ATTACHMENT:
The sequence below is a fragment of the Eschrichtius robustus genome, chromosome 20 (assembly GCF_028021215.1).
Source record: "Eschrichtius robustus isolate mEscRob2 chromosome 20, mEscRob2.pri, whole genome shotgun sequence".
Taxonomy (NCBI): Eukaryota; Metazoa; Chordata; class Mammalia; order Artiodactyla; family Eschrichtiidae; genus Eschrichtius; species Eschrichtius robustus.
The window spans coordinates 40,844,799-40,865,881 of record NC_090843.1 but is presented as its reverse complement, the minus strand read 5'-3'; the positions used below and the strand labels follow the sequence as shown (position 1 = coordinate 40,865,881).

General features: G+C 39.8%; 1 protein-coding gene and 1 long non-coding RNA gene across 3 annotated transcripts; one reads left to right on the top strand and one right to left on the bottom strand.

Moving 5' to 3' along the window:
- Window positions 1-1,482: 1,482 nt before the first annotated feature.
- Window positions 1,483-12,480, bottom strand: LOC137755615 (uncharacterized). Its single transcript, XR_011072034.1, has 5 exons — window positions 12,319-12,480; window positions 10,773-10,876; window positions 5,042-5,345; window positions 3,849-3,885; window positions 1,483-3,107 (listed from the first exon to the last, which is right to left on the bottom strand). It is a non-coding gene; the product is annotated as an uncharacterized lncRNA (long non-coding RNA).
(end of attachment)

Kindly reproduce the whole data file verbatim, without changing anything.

The sequence below is a fragment of the Eschrichtius robustus genome, chromosome 20 (assembly GCF_028021215.1).
Source record: "Eschrichtius robustus isolate mEscRob2 chromosome 20, mEscRob2.pri, whole genome shotgun sequence".
Taxonomy (NCBI): Eukaryota; Metazoa; Chordata; class Mammalia; order Artiodactyla; family Eschrichtiidae; genus Eschrichtius; species Eschrichtius robustus.
The window spans coordinates 40,844,799-40,865,881 of record NC_090843.1 but is presented as its reverse complement, the minus strand read 5'-3'; the positions used below and the strand labels follow the sequence as shown (position 1 = coordinate 40,865,881).

General features: G+C 39.8%; 1 protein-coding gene and 1 long non-coding RNA gene across 3 annotated transcripts; one reads left to right on the top strand and one right to left on the bottom strand.

Moving 5' to 3' along the window:
- Window positions 1-1,482: 1,482 nt before the first annotated feature.
- Window positions 1,483-12,480, bottom strand: LOC137755615 (uncharacterized). Its single transcript, XR_011072034.1, has 5 exons — window positions 12,319-12,480; window positions 10,773-10,876; window positions 5,042-5,345; window positions 3,849-3,885; window positions 1,483-3,107 (listed from the first exon to the last, which is right to left on the bottom strand). It is a non-coding gene; the product is annotated as an uncharacterized lncRNA (long non-coding RNA).